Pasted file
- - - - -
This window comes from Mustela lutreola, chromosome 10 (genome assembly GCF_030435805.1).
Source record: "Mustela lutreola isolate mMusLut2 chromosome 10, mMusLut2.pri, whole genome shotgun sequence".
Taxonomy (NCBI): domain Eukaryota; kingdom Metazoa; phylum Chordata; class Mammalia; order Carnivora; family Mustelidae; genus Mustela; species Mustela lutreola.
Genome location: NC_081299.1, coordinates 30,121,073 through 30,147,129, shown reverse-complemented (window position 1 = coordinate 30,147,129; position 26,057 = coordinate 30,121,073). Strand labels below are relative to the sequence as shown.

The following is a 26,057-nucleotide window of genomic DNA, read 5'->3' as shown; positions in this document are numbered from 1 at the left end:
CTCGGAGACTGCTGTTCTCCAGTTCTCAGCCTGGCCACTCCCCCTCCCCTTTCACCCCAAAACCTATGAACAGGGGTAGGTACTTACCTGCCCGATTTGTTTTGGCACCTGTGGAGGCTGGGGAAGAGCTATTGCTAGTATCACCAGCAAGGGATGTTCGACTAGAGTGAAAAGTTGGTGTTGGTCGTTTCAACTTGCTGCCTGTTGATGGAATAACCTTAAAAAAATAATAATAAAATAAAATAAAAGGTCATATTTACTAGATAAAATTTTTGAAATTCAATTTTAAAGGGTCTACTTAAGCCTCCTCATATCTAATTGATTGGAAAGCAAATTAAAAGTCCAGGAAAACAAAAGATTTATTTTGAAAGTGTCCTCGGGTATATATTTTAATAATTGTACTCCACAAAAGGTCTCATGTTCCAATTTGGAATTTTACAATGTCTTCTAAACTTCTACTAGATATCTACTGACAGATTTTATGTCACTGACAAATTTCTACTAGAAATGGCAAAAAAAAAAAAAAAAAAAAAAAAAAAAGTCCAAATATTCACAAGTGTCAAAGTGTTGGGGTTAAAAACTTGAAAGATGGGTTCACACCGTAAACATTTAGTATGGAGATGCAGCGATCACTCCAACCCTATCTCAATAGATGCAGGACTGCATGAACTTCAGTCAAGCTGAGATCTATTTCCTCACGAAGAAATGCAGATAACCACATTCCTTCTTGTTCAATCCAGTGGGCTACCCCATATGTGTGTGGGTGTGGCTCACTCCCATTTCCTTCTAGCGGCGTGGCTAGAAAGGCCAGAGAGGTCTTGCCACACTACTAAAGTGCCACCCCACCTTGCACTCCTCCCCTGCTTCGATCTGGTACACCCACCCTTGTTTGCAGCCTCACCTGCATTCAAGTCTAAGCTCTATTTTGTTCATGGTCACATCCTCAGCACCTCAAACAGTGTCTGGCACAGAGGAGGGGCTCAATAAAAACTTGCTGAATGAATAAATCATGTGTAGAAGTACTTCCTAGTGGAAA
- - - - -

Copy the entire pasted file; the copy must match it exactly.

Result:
This window comes from Mustela lutreola, chromosome 10 (genome assembly GCF_030435805.1).
Source record: "Mustela lutreola isolate mMusLut2 chromosome 10, mMusLut2.pri, whole genome shotgun sequence".
Taxonomy (NCBI): domain Eukaryota; kingdom Metazoa; phylum Chordata; class Mammalia; order Carnivora; family Mustelidae; genus Mustela; species Mustela lutreola.
Genome location: NC_081299.1, coordinates 30,121,073 through 30,147,129, shown reverse-complemented (window position 1 = coordinate 30,147,129; position 26,057 = coordinate 30,121,073). Strand labels below are relative to the sequence as shown.

The following is a 26,057-nucleotide window of genomic DNA, read 5'->3' as shown; positions in this document are numbered from 1 at the left end:
CTCGGAGACTGCTGTTCTCCAGTTCTCAGCCTGGCCACTCCCCCTCCCCTTTCACCCCAAAACCTATGAACAGGGGTAGGTACTTACCTGCCCGATTTGTTTTGGCACCTGTGGAGGCTGGGGAAGAGCTATTGCTAGTATCACCAGCAAGGGATGTTCGACTAGAGTGAAAAGTTGGTGTTGGTCGTTTCAACTTGCTGCCTGTTGATGGAATAACCTTAAAAAAATAATAATAAAATAAAATAAAAGGTCATATTTACTAGATAAAATTTTTGAAATTCAATTTTAAAGGGTCTACTTAAGCCTCCTCATATCTAATTGATTGGAAAGCAAATTAAAAGTCCAGGAAAACAAAAGATTTATTTTGAAAGTGTCCTCGGGTATATATTTTAATAATTGTACTCCACAAAAGGTCTCATGTTCCAATTTGGAATTTTACAATGTCTTCTAAACTTCTACTAGATATCTACTGACAGATTTTATGTCACTGACAAATTTCTACTAGAAATGGCAAAAAAAAAAAAAAAAAAAAAAAAAAAAGTCCAAATATTCACAAGTGTCAAAGTGTTGGGGTTAAAAACTTGAAAGATGGGTTCACACCGTAAACATTTAGTATGGAGATGCAGCGATCACTCCAACCCTATCTCAATAGATGCAGGACTGCATGAACTTCAGTCAAGCTGAGATCTATTTCCTCACGAAGAAATGCAGATAACCACATTCCTTCTTGTTCAATCCAGTGGGCTACCCCATATGTGTGTGGGTGTGGCTCACTCCCATTTCCTTCTAGCGGCGTGGCTAGAAAGGCCAGAGAGGTCTTGCCACACTACTAAAGTGCCACCCCACCTTGCACTCCTCCCCTGCTTCGATCTGGTACACCCACCCTTGTTTGCAGCCTCACCTGCATTCAAGTCTAAGCTCTATTTTGTTCATGGTCACATCCTCAGCACCTCAAACAGTGTCTGGCACAGAGGAGGGGCTCAATAAAAACTTGCTGAATGAATAAATCATGTGTAGAAGTACTTCCTAGTGGAAA